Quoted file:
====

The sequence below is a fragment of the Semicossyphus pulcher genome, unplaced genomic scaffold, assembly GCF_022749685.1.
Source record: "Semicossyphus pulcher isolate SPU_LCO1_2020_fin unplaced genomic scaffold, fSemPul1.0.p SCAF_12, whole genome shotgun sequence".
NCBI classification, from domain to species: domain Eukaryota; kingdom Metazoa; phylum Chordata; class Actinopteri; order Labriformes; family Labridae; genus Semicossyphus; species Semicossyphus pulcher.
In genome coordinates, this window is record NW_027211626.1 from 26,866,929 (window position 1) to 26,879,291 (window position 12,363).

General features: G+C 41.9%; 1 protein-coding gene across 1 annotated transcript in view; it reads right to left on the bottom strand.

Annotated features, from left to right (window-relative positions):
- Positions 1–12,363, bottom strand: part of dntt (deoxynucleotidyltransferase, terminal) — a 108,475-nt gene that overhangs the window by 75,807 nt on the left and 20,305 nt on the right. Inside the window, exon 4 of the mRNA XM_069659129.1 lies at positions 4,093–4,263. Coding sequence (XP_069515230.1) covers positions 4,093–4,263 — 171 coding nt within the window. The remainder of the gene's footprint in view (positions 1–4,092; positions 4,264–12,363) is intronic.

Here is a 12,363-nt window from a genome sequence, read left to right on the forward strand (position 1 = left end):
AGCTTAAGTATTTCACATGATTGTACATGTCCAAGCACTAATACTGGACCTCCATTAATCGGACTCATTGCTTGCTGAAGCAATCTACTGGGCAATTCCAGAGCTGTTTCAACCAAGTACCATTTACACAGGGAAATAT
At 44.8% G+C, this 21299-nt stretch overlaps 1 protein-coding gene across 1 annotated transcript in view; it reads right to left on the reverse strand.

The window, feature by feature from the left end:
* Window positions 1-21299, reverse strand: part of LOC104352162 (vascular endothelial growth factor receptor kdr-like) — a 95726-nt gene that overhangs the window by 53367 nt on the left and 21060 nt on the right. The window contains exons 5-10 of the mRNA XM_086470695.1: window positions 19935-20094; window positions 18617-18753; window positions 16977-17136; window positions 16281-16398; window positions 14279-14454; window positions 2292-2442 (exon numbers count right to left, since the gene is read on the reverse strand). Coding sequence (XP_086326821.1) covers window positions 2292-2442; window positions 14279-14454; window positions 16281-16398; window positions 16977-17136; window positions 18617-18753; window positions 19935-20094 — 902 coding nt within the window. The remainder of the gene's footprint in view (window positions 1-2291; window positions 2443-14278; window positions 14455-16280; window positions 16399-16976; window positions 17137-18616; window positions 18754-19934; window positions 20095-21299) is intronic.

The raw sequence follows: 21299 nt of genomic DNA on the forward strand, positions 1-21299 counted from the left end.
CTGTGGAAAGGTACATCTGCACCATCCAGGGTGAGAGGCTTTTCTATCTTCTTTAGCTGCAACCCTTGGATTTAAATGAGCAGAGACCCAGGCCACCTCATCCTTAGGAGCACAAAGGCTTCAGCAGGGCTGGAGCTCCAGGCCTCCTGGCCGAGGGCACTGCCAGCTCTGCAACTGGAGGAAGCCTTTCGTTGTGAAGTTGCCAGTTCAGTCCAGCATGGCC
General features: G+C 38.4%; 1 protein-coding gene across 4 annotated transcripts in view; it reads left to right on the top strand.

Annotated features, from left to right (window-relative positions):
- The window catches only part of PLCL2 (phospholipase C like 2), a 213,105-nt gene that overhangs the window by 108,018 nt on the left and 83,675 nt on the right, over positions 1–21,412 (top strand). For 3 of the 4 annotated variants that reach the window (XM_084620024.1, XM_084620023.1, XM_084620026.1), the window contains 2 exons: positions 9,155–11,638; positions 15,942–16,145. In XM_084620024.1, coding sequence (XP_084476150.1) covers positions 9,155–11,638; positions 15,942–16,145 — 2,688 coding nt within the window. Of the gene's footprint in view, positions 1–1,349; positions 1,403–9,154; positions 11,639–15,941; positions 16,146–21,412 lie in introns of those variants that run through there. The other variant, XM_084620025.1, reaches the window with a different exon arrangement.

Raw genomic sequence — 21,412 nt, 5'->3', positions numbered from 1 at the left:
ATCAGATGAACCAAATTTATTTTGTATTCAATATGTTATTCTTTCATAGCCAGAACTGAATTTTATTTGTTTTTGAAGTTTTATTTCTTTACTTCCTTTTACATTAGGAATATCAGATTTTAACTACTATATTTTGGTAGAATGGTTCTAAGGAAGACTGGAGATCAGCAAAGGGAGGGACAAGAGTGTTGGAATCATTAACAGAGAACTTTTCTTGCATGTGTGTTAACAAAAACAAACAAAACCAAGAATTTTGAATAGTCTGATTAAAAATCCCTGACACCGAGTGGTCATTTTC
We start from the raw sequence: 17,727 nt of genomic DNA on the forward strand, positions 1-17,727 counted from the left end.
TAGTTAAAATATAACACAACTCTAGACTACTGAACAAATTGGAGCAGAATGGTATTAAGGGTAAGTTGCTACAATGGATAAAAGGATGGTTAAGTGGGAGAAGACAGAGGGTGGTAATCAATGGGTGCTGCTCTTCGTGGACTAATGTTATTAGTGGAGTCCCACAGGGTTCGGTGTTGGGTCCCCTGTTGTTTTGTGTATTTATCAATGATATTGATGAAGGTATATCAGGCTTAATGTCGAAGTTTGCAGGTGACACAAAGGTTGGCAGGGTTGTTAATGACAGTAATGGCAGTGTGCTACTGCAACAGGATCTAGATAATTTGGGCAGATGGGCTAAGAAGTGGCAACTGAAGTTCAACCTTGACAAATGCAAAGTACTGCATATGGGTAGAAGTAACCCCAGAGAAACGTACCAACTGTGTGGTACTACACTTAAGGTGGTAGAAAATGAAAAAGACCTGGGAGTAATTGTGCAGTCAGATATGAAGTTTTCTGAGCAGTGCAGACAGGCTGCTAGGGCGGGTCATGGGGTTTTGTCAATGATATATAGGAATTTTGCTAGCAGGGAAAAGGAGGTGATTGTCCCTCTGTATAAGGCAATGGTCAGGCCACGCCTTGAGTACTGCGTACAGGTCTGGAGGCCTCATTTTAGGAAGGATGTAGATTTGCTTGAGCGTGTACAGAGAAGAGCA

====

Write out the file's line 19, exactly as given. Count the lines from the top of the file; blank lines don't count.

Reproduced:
ATCAGATGAACCAAATTTATTTTGTATTCAATATGTTATTCTTTCATAGCCAGAACTGAATTTTATTTGTTTTTGAAGTTTTATTTCTTTACTTCCTTTTACATTAGGAATATCAGATTTTAACTACTATATTTTGGTAGAATGGTTCTAAGGAAGACTGGAGATCAGCAAAGGGAGGGACAAGAGTGTTGGAATCATTAACAGAGAACTTTTCTTGCATGTGTGTTAACAAAAACAAACAAAACCAAGAATTTTGAATAGTCTGATTAAAAATCCCTGACACCGAGTGGTCATTTTC